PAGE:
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Isaac Reich, Benjamin O. Burt, Ronald Mancini, Edward J. Wladis, Vikram D. Durairaj, Roman Shinder; Treatment of Pseudoptosis Secondary to Aberrant Regeneration of the Facial Nerve with Botulinum Toxin Type A. Invest. Ophthalmol. Vis. Sci. 2012;53(14):1021.
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Aberrant facial nerve regeneration can result in various presentations including pseudoptosis during facial movements (Fig 1). This can pose both visual and social challenges for the patient. Only 1 prior report documents treatment of this malady with botulinum toxin type A (Botox ©, BTX-A). We detail the etiology, duration since onset of palsy and aberrant regeneration, location, dosage, frequency, success, and side effects of BTX-A injections in 15 such patients.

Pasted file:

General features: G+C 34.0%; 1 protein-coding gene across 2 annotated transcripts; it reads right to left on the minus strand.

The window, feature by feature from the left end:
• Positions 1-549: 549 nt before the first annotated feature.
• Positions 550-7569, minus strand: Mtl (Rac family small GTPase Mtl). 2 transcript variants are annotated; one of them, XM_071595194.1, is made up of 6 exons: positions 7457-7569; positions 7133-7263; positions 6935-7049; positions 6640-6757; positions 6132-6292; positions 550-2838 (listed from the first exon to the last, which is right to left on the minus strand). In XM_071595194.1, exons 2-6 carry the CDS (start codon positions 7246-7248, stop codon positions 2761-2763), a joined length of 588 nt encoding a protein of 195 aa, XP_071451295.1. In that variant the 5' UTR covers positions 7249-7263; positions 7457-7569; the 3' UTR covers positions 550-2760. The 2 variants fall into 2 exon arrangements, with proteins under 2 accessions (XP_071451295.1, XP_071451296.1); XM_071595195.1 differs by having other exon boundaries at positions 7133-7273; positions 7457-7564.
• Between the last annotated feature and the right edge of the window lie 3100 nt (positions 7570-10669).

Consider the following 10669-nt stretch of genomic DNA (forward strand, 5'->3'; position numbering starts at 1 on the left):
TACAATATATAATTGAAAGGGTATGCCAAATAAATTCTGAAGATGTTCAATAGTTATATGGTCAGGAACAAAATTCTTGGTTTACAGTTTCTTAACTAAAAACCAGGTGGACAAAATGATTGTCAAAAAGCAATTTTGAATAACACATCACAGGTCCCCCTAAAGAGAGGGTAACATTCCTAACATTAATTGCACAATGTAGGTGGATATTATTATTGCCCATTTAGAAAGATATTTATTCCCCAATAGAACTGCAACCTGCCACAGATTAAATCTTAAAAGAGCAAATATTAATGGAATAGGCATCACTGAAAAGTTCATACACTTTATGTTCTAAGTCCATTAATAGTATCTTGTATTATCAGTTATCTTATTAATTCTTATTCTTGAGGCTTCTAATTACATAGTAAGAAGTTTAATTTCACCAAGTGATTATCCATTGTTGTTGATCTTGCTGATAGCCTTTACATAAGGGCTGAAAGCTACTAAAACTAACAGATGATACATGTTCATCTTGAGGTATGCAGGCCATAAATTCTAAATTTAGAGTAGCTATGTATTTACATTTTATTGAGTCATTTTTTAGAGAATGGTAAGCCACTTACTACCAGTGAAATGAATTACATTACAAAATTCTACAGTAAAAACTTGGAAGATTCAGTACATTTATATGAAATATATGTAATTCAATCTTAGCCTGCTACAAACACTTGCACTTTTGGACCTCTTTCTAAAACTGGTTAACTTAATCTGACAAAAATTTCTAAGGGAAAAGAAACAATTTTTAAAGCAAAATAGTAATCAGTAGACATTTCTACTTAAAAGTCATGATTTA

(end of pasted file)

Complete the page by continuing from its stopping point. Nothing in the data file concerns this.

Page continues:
The charts of 15 patients with pseudoptosis secondary to aberrant facial nerve regeneration were reviewed.
6 men and 9 women had a median age of 65 years (range 34-84). Etiology of facial nerve palsy included Bells palsy (10 patients, 67%), iatrogenic following surgery (2, 13%), trauma (2, 13%), and Ramsey-Hunt syndrome (1, 7%). The mean duration since onset of VII palsy was 8.7 years (range 1.1-30), while the mean duration since onset of pseudoptosis was 7 years (range 0.5-29). The mean number of upper lid sites injected was 2.3 (range 2-4), with a mean of 3.6 units per site (range 2.5-7.5), and mean of 8.4 total units (range 5-20). All patients received repeat injections at 3-6 month intervals, and all patients displayed improvement in pseudoptosis with a mean follow up of 13 months (range 3-61).
Pseudoptosis secondary to aberrant facial nerve regeneration is a functional problem for patients which can be successfully treated with injection of BTX-A into the paradoxically contracting orbicularis oculi muscle of the upper lid. This represents a safe and effective treatment for such patients. We believe this to be the largest such series to date, and only second of its kind in the literature.
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